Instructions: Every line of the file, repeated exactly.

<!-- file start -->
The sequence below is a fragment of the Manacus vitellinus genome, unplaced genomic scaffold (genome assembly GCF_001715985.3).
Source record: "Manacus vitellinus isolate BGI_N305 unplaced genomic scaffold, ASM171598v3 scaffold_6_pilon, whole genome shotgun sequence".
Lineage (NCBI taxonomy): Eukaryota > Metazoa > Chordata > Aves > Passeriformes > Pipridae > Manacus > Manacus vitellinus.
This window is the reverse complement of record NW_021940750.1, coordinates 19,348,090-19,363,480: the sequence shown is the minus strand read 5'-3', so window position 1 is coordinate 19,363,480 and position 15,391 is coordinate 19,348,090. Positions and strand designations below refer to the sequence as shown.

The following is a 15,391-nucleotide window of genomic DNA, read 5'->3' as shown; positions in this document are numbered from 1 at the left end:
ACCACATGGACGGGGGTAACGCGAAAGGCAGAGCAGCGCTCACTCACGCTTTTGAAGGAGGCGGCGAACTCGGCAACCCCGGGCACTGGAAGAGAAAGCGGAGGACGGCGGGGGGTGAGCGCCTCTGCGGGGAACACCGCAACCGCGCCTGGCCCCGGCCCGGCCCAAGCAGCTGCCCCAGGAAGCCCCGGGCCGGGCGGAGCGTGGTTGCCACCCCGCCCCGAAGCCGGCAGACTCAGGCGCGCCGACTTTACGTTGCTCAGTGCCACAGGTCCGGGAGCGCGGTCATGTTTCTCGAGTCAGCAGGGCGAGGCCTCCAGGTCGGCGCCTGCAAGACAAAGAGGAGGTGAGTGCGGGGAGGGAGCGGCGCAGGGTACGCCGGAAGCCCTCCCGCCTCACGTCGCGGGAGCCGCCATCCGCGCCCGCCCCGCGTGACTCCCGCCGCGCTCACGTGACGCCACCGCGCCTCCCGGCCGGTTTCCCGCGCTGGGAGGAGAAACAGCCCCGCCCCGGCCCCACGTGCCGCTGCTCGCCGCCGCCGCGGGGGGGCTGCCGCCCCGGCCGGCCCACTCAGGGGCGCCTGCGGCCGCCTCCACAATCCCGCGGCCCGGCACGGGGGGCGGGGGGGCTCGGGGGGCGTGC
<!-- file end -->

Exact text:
The sequence below is a fragment of the Manacus vitellinus genome, unplaced genomic scaffold (genome assembly GCF_001715985.3).
Source record: "Manacus vitellinus isolate BGI_N305 unplaced genomic scaffold, ASM171598v3 scaffold_6_pilon, whole genome shotgun sequence".
Lineage (NCBI taxonomy): Eukaryota > Metazoa > Chordata > Aves > Passeriformes > Pipridae > Manacus > Manacus vitellinus.
This window is the reverse complement of record NW_021940750.1, coordinates 19,348,090-19,363,480: the sequence shown is the minus strand read 5'-3', so window position 1 is coordinate 19,363,480 and position 15,391 is coordinate 19,348,090. Positions and strand designations below refer to the sequence as shown.

The following is a 15,391-nucleotide window of genomic DNA, read 5'->3' as shown; positions in this document are numbered from 1 at the left end:
ACCACATGGACGGGGGTAACGCGAAAGGCAGAGCAGCGCTCACTCACGCTTTTGAAGGAGGCGGCGAACTCGGCAACCCCGGGCACTGGAAGAGAAAGCGGAGGACGGCGGGGGGTGAGCGCCTCTGCGGGGAACACCGCAACCGCGCCTGGCCCCGGCCCGGCCCAAGCAGCTGCCCCAGGAAGCCCCGGGCCGGGCGGAGCGTGGTTGCCACCCCGCCCCGAAGCCGGCAGACTCAGGCGCGCCGACTTTACGTTGCTCAGTGCCACAGGTCCGGGAGCGCGGTCATGTTTCTCGAGTCAGCAGGGCGAGGCCTCCAGGTCGGCGCCTGCAAGACAAAGAGGAGGTGAGTGCGGGGAGGGAGCGGCGCAGGGTACGCCGGAAGCCCTCCCGCCTCACGTCGCGGGAGCCGCCATCCGCGCCCGCCCCGCGTGACTCCCGCCGCGCTCACGTGACGCCACCGCGCCTCCCGGCCGGTTTCCCGCGCTGGGAGGAGAAACAGCCCCGCCCCGGCCCCACGTGCCGCTGCTCGCCGCCGCCGCGGGGGGGCTGCCGCCCCGGCCGGCCCACTCAGGGGCGCCTGCGGCCGCCTCCACAATCCCGCGGCCCGGCACGGGGGGCGGGGGGGCTCGGGGGGCGTGC